Hundreds of bars of silver rescued from WWII
A record 48-ton haul of silver bullion has been
recovered from a World War II shipwreck off the coast of Ireland.
The treasure, worth 1.4
million troy ounces of silver, was found on the wreckage three miles beneath
The operation to retrieve
the 1,203 bars from the SS Gairsoppa was the heaviest and deepest underwater
mission to remove precious metal from sunken vessels.
It was discovered last
September and the metal was reportedly valued at around £155 million in today's
The Gairsoppa, a cargo
ship, sank in February 1941, 300 miles south-west of Galway in Ireland.
It was being used by the
British Government as part of its War Risk Insurance programme.
The boat carried 83 crew
and two gunners but only one officer survived the evacuation to reach the shore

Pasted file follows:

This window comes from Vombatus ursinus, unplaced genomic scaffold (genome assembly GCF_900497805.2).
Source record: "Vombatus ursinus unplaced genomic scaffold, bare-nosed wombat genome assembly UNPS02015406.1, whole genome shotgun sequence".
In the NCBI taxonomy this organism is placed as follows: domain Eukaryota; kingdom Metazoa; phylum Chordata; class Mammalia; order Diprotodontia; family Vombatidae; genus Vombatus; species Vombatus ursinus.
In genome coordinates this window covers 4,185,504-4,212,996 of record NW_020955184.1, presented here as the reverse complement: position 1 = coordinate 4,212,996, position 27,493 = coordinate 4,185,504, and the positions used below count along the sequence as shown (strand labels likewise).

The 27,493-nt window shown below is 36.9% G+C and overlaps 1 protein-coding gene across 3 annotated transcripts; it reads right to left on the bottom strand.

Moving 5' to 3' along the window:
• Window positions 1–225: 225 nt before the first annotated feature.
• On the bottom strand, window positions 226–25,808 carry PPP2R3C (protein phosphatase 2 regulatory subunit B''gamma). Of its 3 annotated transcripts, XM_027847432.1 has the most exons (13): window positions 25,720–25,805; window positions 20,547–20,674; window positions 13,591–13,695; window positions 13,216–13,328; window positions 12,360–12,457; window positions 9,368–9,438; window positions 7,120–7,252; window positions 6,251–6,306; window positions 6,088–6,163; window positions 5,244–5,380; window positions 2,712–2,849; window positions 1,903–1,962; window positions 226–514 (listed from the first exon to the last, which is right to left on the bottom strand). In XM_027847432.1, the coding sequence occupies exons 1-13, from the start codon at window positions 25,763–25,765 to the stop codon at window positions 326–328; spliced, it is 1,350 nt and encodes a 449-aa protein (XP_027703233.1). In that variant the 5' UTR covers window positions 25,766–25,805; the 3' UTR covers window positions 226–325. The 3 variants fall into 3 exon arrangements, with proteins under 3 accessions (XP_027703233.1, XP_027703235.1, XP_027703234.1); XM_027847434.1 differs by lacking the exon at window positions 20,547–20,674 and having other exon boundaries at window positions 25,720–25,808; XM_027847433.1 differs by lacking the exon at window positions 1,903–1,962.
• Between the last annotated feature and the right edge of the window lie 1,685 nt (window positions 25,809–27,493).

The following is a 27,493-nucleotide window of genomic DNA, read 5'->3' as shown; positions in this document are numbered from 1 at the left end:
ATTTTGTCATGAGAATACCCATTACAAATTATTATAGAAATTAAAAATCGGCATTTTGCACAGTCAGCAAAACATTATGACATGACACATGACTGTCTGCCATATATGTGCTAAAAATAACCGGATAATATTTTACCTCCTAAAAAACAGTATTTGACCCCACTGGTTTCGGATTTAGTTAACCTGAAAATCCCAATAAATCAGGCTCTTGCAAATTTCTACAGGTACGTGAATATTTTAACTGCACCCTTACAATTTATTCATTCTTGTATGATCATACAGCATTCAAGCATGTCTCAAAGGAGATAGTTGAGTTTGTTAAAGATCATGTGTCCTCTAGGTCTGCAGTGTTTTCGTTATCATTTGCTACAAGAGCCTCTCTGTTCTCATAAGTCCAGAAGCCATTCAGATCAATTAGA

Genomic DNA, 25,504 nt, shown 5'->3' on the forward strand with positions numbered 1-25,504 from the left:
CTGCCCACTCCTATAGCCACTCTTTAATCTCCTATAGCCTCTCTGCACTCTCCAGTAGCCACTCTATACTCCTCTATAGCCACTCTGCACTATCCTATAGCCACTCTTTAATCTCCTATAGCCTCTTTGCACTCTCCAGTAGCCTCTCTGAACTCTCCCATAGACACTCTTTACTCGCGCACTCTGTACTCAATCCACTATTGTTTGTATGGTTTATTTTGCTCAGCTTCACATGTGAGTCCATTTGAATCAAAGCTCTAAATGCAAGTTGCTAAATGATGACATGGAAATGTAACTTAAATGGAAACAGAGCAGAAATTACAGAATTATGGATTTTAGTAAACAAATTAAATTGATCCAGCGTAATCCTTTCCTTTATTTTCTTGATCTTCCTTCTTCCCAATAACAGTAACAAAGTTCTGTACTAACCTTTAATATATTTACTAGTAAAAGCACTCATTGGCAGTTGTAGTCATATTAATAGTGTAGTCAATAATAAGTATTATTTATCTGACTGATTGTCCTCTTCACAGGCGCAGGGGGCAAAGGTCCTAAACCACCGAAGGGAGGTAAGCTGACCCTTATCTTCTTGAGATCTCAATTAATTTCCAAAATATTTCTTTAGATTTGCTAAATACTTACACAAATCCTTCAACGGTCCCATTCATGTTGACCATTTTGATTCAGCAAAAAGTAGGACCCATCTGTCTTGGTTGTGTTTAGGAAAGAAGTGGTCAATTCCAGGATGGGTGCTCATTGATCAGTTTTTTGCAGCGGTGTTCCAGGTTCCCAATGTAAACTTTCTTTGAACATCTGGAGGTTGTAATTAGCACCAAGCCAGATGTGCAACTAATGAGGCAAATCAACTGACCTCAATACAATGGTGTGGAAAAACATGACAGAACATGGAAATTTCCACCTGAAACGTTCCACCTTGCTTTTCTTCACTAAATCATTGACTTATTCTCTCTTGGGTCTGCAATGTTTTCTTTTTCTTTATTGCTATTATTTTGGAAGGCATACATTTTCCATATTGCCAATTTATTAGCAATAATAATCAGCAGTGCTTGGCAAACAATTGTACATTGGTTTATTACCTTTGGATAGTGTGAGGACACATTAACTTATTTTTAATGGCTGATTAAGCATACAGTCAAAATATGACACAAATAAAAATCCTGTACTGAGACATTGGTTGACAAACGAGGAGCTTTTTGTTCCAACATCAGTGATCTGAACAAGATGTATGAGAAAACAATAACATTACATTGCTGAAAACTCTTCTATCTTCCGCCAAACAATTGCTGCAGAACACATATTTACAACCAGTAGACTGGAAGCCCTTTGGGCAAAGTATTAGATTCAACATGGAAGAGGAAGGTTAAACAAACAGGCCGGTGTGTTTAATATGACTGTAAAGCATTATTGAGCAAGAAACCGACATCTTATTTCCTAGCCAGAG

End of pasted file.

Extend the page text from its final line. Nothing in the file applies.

after it was hit by a German torpedo.
The silver belongs to the
UK after the Government paid £325,000 to the owners of the cargo.
It was recovered by deep
ocean exploration firm Odyssey Marine Exploration.
Greg Stemm, Odyssey chief
executive, said: "Our capacity to conduct precision cuts and successfully
complete the surgical removal of bullion from secure areas on the ship
demonstrates our capabilities to undertake complicated tasks in the very deep
"This technology will
be applicable to other modern shipwreck projects currently being scheduled as
well as our deep ocean mineral exploration activities."
The haul has been moved to
a secure location in the UK.
The firm will also try to
rescue 600,000 ounces of insured silver believed to be on another shipwreck,
the SS Mantola, 100 miles away from the Gairsoppa.
Odyssey said the recovered
Gairsoppa haul was about 43 per cent of the insured silver bars, or a fifth of
the total silver cargo which its research indicated may have been on board.
The deep sea operation will
feature on television specials on the Discovery Channel in the US and Channel 5
in the UK.